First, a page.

Incoterms 2009 dictates that CIF Incoterm, known as “Cost, Insurance and Freight,”, applies exclusively to maritime shipping.

In CIF, the seller bears the responsibility of covering all freight costs to ensure the goods are delivered at the port of destination, as specified by the purchaser.

CIF risk is transferred when the product is loaded onto the transport vessel. It is suitable for situations where the seller of the shipment has direct access to the vessel, such as bulk transportation. However, CIF is not much preferred for containerized transportation.

Seller’s obligations under the CIF Incoterm

  • Delivery of goods and documents required
  • Packaging and wrapping
  • International freight
  • Customs handling fees at origin
  • Origin charges
  • Insurance
  • Inland transport in the country of origin

Buyer’s obligations under the CIF Incoterm

  • Payment of goods
  • Destination charges
  • Payment of duties and taxes
  • Customs handling fees at destination
  • Inland transport at the destination country
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Cost, Insurance and Freight Insurance Details

Under CIF, the seller is bound to provide insurance in the event of a loss or damage during transport. This can be seen as a benefit, as it relieves the buyer of the responsibility. However, it’s important to note that CIF and CIP are the only two Incoterms that require the seller to provide insurance, which may have implications for the overall cost of the transaction.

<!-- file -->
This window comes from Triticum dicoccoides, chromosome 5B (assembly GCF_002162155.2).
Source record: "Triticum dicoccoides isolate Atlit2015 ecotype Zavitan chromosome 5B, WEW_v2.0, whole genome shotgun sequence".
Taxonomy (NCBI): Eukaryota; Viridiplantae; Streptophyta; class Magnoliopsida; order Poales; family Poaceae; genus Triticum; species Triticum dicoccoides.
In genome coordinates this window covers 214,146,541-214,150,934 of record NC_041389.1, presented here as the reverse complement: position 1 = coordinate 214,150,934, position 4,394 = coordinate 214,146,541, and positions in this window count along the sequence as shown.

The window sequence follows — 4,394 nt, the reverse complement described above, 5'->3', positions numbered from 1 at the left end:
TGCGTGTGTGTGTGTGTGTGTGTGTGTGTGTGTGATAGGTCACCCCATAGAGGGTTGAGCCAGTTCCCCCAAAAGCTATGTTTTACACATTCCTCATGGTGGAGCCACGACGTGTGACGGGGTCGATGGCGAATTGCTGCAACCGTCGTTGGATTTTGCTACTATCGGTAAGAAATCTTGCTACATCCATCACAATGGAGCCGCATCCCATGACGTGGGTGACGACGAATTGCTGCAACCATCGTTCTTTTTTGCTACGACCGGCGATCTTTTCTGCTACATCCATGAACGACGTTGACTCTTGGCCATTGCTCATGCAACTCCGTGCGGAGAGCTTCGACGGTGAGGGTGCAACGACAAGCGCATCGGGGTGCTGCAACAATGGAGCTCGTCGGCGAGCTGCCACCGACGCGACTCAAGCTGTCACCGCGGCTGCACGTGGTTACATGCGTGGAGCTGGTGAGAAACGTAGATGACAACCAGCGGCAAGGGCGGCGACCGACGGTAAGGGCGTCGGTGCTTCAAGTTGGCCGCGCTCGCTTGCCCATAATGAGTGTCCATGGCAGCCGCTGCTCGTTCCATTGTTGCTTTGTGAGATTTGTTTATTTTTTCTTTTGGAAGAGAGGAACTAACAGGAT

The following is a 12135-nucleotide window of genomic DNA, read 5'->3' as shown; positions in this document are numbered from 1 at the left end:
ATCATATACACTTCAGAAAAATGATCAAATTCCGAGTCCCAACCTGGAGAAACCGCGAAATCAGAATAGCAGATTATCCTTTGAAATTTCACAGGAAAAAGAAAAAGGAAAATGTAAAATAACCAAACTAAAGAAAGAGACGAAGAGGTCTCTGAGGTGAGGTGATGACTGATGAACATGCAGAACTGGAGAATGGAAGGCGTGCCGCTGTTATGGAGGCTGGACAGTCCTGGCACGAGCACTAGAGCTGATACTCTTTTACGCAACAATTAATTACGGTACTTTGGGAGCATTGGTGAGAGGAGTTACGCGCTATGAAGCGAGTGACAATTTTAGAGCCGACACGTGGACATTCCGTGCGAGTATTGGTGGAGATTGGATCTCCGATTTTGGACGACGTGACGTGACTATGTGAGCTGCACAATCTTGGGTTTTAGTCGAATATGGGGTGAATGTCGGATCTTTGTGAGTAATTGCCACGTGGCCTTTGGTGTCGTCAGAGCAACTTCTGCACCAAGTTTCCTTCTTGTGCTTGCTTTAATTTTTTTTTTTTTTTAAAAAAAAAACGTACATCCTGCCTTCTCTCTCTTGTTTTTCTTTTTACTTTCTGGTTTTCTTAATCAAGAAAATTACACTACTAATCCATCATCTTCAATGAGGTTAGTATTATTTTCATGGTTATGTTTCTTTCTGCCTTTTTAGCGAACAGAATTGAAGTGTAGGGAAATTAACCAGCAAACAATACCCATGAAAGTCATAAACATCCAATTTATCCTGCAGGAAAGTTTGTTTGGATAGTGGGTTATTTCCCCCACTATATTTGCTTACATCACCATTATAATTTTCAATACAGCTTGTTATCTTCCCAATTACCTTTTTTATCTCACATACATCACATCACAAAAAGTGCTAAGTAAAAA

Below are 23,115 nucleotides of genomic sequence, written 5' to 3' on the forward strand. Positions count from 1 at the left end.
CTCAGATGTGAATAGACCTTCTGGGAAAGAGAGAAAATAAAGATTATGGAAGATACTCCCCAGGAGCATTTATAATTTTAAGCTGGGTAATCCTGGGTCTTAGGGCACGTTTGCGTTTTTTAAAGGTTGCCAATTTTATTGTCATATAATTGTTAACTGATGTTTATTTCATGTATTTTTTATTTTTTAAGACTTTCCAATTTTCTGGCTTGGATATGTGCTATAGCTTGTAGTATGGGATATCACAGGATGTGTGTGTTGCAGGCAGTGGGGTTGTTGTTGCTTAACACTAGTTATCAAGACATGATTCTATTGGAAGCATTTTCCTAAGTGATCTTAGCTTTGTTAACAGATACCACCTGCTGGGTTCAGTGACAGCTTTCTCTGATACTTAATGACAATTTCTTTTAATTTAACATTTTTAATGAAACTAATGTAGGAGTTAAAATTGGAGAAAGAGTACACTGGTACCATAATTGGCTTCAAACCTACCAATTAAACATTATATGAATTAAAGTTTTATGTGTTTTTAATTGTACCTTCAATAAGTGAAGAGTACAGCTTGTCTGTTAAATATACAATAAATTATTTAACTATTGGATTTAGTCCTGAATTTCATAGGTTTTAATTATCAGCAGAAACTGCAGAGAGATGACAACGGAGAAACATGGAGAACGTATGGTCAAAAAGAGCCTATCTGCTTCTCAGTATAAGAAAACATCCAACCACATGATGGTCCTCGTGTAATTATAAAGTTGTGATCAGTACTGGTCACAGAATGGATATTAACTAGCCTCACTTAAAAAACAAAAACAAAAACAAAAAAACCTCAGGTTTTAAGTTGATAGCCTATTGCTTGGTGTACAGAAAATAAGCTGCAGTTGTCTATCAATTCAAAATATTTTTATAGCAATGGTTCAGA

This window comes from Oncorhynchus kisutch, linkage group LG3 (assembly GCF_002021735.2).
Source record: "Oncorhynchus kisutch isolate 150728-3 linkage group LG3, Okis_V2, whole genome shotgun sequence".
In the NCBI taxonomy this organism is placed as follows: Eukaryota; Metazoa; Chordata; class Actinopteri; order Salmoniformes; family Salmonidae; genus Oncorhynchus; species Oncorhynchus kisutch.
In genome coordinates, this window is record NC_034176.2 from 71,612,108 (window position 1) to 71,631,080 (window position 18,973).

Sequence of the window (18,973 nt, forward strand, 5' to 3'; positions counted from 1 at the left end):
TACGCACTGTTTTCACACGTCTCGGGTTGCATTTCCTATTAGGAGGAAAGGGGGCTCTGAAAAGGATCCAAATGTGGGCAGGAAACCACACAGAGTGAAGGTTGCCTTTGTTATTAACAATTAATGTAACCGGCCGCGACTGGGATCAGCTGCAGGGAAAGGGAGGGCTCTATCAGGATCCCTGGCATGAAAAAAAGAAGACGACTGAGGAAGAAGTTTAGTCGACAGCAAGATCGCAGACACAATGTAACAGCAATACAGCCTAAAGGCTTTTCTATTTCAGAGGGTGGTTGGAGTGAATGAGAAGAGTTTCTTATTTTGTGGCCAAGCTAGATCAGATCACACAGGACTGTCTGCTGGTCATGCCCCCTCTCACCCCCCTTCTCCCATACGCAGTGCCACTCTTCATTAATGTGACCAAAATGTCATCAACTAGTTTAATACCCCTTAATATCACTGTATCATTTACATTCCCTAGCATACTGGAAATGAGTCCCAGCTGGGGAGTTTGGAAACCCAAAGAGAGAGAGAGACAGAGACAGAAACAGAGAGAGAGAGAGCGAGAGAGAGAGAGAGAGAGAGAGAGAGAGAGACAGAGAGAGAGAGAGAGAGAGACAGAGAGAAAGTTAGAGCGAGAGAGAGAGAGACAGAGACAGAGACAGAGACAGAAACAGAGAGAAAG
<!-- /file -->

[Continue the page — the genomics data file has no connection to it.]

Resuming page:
It is common for buyers to prefer the CFR Incoterm over CIF if their shipment and cargo insurance policy offers better coverage. CFR is preferred because, unlike CIF, the seller is not required to offer insurance; the buyer can instead purchase this coverage.

CIF and Container Transportation Details

CIF Incoterm does not have the same risk transfer as other incoterms. “Cost, Insurance and Freight Insurance” transfers risk only when the goods are loaded onto the ship.

As an Incoterm, CIF is not suitable for containerized goods that are typically delivered to the terminal several days before loading. This could create a gray area in which shipment can be unknowingly damaged.

Due to the nature of containerized goods, which remain unopened until they reach their destination, it is almost impossible to determine when and if any merchandise has been damaged. CIP is recommended as an alternative to CIF when dealing with container shipment.